There is a sense in which we are all each other's consequences.
The spring weather was tumultuous these days, constantly teasing warmth before fading back into the blistery winds and chilling cold of winter. Despite the edge to the present forecast, Rhiannon McKay found herself prowling the streets, cautiously optimistic in regards to the temperature. Despite the evident need for a scarf and gloves, the angel’s only true defense was the thick, corded sweater she had pulled around her.
It was after dark, and the city was quiet, the natives not finding anything worthy to draw them from their homes in this weekday evening. At the still point of all the communist-era architecture is Rhiannon, soaking in the natural music of life as it progressed in its relentless machinations.
She wears a faint, earnest grin, even as unruly wind swipes and cuts as her minimal defenses, the melody of rattling trees, leaves scraping the concrete, the distant sound of cars and highways, the din of families in their homes, it all drew the angel near to the wild beating heart of life. Her mind is blank, consumed only by this present experience.
The angel is quite good at this. Blocking out everything but the moment she currently exists in is something she has taken lifetimes to hone, but the success is now evident. That is until thoughts of nature’s symphony draw her to music, and then, to a friend.
It surprised her just how easy it had been to talk to this woman, enough so that even in these idle, carefree moments, her thoughts drifted in many ways back to their initial day together. Discussions of music, phones, Wendy’s. The younger woman is a reminder of the complexity of human existence, but also of the joy that true connections bring. And it is the angel’s firm belief a connection exists between she and Soleil.
As she had promised, Rhiannon is in the process of preparing a mixtape. While every other facet of her life is easy to discern, to decide, to dictate, music is not. Music is such a complex, holy ritual for the angel that she has subsequently spent hours sitting at her also new laptop, searching and planning, and then erasing completely all progress she had made. For whatever reason, she needed this selection to be perfectly representative of her taste, and of what she wanted to present herself as to Soleil.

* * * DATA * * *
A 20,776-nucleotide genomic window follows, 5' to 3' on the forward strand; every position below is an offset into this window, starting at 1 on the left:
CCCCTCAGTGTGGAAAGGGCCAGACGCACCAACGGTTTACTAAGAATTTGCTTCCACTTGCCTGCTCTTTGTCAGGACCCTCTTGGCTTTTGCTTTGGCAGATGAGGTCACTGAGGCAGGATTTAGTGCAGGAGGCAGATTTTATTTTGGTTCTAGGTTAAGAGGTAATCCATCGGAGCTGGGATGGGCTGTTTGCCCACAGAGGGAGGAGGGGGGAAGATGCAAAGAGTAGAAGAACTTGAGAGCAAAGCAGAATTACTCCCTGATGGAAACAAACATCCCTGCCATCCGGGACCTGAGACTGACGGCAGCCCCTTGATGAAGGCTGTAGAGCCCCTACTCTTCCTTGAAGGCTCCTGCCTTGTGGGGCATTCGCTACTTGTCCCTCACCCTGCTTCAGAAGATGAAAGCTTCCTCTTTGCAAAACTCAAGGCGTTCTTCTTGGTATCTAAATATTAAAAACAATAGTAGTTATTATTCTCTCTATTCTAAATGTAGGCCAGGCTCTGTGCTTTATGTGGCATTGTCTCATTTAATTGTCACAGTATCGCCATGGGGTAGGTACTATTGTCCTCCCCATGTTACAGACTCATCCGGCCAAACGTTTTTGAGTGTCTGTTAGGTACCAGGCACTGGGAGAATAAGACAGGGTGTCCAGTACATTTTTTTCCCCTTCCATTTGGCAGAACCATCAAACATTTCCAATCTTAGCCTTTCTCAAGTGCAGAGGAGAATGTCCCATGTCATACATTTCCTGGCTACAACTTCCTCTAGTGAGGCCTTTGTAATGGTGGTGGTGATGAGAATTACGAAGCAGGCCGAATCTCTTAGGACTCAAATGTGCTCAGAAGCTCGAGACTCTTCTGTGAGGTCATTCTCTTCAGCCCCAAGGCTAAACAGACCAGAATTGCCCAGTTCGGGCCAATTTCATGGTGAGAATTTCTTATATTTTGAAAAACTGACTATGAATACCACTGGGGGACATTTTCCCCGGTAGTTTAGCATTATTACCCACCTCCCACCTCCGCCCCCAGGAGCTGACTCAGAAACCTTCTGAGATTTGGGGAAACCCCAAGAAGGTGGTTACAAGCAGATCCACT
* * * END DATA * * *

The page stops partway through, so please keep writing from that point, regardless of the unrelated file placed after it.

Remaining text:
Pulling up the notes on her phone, Rhiannon scans over the most recent attempt at a master list.
1. Can’t Fight This Feeling – REO Speedwagon
2. P.Y.T. (Pretty Young Thing) – Michael Jackson
3. Easy Lover – Phil Collins
4. Red Red Wine – UB40
5. Waiting For a Girl Like You – Foreigner
6. In Your Eyes – Peter Gabriel
In one way or another, she hoped the songs, their titles, the content, everything be amusing and hopefully, ironic. She begins to wonder if it correct to present this woman with a mixtape. After all, they are most certainly given to one’s intended. She blinks, closing out the application. She definitely needs to brush up on modern ‘lingo’.
The battle with her conscious is two-fold. Legally, technically, Rhiannon McKay is married to Callum. She is not certain how long her existence in this body will last, and therefore, what the angel desires and what is best for Rhiannon are two entirely different things. However, it is not as if Callum could not seek her out. If he wanted her back, he would be able to find her. But he does not, and so Rhiannon has continued to execute her own will.
Placing the wireless earbuds into her ears, Rhiannon is only a few taps away from pressing play on where she had left off. The Decemberists. She is beginning her musical education, making the attempt the folksy, indie rock style that Soleil extols. While there was no promise this band was something she was interested in, Rhiannon found the sound appealing.
She is still standing still, the melody of ‘Make You Better’ breaching the aforementioned silence.
But we're not so starry-eyed anymore
Like the perfect paramour you were in your letters
And won't it all just come around to make you
Let it all unbreak you to the day you met her
But it'd make you better
She stands almost perfectly still, weighing on the words. As silence replaces sound at the end of the song, a decision is made.
Initially, it takes several failed attempts at proper grammar and spelling before her chilled fingers manage to type a proper message out.